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Help me count the invalids.
May 10, 2011 3:03 PM   Subscribe

Help me solve a database design stumbling block. How can I track # of consecutive absences in my membership attendance database?

I am designing a filemaker pro database for an organization whose bylaws state that any member who misses three consecutive monthly without being excused meetings is dropped as a member.

I've created separate table for meetings (one record for each meeting), attendance (one record for each member for each meeting attended - possible values are Present or Excused. I assume no record = absent.), and members (with all their personal data). All tables relate to each other appropriately.

My first instinct was simply to count the number of days since a particular member has appeared at a meeting rationalizing that any value greater than 90 days would make them invalid. This fails hard though when the organization decides to skip a monthly meeting as happens once or twice a year.

How would you design the db to count number of consecutive absences without calculating based on number of days?
posted by jlowen to Computers & Internet (9 answers total)
 
Count the number of meetings (in the meetings table) since the date the member joined, then count the records for that member in the attendance table. If there is a discrepancy, it's an absence. If there are more than three absences, you need to check whether they're consecutive. Loop through an array of attendance, checking the number of meetings between this attendance and the next.
posted by sonic meat machine at 3:09 PM on May 10, 2011


Don't know about FileMaker, but in SQL this would be my first attempt:

`meetings` INNER JOIN `members` LEFT JOIN `attendance`

Count where the attendance data is NULL (that is, the LEFT JOIN failed). I think it's easier to do the policy enforcement (3 consecutive missed meetings) in the client side code rather than SQL or PL/SQL.
posted by sbutler at 3:18 PM on May 10, 2011


What happens if a member is permitted to attend a meeting despite having missed three or more consecutive monthly meetings without being excused? If this is considered to be an issuance of an implicit excuse by the organization, then there is any easy solution. Assign sequential increasing meeting index numbers to the monthly meetings. You can then calculate the number of consecutive absences for a member by subtracting their latest attended meeting index number from the last meeting index number.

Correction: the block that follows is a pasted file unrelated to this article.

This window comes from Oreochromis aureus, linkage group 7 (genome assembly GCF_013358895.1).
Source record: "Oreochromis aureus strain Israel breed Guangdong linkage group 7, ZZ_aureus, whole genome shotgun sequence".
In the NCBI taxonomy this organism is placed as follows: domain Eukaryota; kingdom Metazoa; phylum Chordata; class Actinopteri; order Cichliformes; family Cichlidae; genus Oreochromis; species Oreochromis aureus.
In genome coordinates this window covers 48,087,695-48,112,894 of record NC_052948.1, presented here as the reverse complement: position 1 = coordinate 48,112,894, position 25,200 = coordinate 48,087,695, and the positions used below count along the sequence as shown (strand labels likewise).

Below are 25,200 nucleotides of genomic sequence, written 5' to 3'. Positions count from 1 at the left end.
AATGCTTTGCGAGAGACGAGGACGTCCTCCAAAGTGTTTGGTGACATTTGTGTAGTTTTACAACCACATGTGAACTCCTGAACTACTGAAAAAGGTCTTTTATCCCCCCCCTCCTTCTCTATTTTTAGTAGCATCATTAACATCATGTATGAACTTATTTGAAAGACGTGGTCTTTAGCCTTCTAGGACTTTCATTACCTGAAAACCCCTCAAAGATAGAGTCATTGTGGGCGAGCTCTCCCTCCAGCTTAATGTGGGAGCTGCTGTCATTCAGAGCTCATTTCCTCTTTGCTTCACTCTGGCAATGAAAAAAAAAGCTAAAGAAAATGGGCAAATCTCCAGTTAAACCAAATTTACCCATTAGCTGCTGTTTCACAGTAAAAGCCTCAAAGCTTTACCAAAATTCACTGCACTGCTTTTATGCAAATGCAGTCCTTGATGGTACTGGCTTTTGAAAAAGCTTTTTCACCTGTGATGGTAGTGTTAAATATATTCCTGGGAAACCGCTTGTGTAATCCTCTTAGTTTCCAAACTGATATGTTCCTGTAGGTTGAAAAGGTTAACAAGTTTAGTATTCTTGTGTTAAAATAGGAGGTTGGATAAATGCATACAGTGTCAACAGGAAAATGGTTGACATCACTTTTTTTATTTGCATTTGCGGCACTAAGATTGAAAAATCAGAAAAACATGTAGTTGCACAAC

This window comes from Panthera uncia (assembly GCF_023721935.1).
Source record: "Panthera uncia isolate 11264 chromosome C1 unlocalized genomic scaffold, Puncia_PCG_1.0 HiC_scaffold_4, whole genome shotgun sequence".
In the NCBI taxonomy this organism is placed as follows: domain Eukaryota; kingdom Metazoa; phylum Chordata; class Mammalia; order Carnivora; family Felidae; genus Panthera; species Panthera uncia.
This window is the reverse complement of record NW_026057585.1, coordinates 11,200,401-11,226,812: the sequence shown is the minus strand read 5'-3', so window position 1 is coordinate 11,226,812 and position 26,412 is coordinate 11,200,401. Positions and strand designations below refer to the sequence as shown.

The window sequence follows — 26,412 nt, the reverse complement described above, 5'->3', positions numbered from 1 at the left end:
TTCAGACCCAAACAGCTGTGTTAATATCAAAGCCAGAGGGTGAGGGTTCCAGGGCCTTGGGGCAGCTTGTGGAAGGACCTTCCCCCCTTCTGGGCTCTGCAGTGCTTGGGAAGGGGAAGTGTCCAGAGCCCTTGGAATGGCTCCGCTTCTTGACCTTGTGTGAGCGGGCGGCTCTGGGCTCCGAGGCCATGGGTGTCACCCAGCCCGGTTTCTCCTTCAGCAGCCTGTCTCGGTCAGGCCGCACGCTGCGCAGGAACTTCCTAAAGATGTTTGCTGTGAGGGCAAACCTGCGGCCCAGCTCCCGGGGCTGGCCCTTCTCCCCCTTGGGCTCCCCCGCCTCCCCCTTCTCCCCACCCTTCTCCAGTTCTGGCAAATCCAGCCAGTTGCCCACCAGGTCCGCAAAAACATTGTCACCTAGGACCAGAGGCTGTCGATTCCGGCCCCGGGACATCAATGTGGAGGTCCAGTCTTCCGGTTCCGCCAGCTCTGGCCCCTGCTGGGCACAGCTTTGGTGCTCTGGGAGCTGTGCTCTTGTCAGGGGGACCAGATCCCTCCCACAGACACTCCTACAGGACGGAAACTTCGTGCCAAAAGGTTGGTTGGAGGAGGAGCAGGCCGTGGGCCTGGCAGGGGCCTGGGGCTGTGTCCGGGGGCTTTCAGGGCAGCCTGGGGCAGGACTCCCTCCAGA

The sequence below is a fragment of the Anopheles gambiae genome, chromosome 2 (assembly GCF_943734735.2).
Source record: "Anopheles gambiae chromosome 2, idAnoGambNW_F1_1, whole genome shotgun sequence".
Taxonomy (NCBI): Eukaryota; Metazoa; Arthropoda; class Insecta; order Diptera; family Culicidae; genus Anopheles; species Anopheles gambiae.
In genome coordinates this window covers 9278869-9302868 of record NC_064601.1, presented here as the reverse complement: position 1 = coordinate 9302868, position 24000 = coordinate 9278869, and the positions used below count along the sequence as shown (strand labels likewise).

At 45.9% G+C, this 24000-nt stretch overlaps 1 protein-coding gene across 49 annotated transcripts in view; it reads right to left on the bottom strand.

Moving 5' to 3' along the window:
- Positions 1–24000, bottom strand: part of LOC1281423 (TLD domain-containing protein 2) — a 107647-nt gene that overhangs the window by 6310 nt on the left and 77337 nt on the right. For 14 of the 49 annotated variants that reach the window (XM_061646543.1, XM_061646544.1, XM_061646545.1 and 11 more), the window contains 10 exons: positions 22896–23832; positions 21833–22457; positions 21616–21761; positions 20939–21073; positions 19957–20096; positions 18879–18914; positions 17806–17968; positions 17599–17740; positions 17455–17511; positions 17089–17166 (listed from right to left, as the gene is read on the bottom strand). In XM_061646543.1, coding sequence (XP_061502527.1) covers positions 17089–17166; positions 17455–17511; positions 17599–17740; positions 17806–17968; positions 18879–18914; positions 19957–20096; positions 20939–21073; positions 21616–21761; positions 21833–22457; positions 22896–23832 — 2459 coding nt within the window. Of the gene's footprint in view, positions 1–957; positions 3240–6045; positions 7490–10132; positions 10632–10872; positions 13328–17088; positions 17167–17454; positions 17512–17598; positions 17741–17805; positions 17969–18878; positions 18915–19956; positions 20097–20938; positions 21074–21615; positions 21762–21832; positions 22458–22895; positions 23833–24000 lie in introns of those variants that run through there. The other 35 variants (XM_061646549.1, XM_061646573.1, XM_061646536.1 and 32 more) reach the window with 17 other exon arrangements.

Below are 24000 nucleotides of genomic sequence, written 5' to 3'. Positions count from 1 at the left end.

posted by RichardP at 3:19 PM on May 10, 2011


And yes, as sbutler says, it's better to do the policy enforcement in procedural code as opposed to the database.

An algorithm:
  1. M ← meetings since the member joined.
  2. R ← member's attendance records.
  3. If length(M) >= length(R) + 3, then:
  4. ... C ← 0
  5. ... for every m in M,
  6. ... ... if there is no r in R such that r.date = m.date, then:
  7. ... ... ... C ← C + 1
  8. ... ... else,
  9. ... ... ... C ← 0
  10. ... ... end if
  11. ... ... if C = 3, then:
  12. ... ... ... return True
  13. ... ... end if
  14. ... end for
  15. end if
  16. return False

posted by sonic meat machine at 3:28 PM on May 10, 2011


The problem with the above algorithm and approaches is that when run, it will drop someone as a member even if they've since been reinstated, because at some point in the past they missed three meetings in a row. So person misses 3 meetings, is dropped, but pleads their case is readded and starts attending regularly... and then the algorithm above declares that they (at some point) missed 3 meetings in a row and drops them as a member, again.

I'd suggest you instead add a field to the members table of "Status" (Active, Dropped, et al), and possibly a "Status change date". You could even have an entire table for these status transitions of memberID, date, fromStatus, toStatus, so you could track the history of users and member additions/removals. That's up to you, and people might like to know "How has our membership changed over time?", but it's not important for the specific question you're asking.

Once you do that, you would implement a server-side job. Meetings happen about once a month apparently so a server-side job that runs periodically could handle this easily- every night, once a week, once a month after the typically scheduled meeting, whatever. This server side job does the following:
"Get latest N meetings by date descending, get latest attendances for each meeting (this is similar to sbutler's inner join above, to produce all member attendances of the last N meetings by date descending)." Alternately a simple "UNIQUE memberID FROM (attendances where meetingID in ( get last N meetings by date desc) )" would produce a unique list of memberIDs who attended at least one of the last N meetings, and thus is not a candidate for deletions.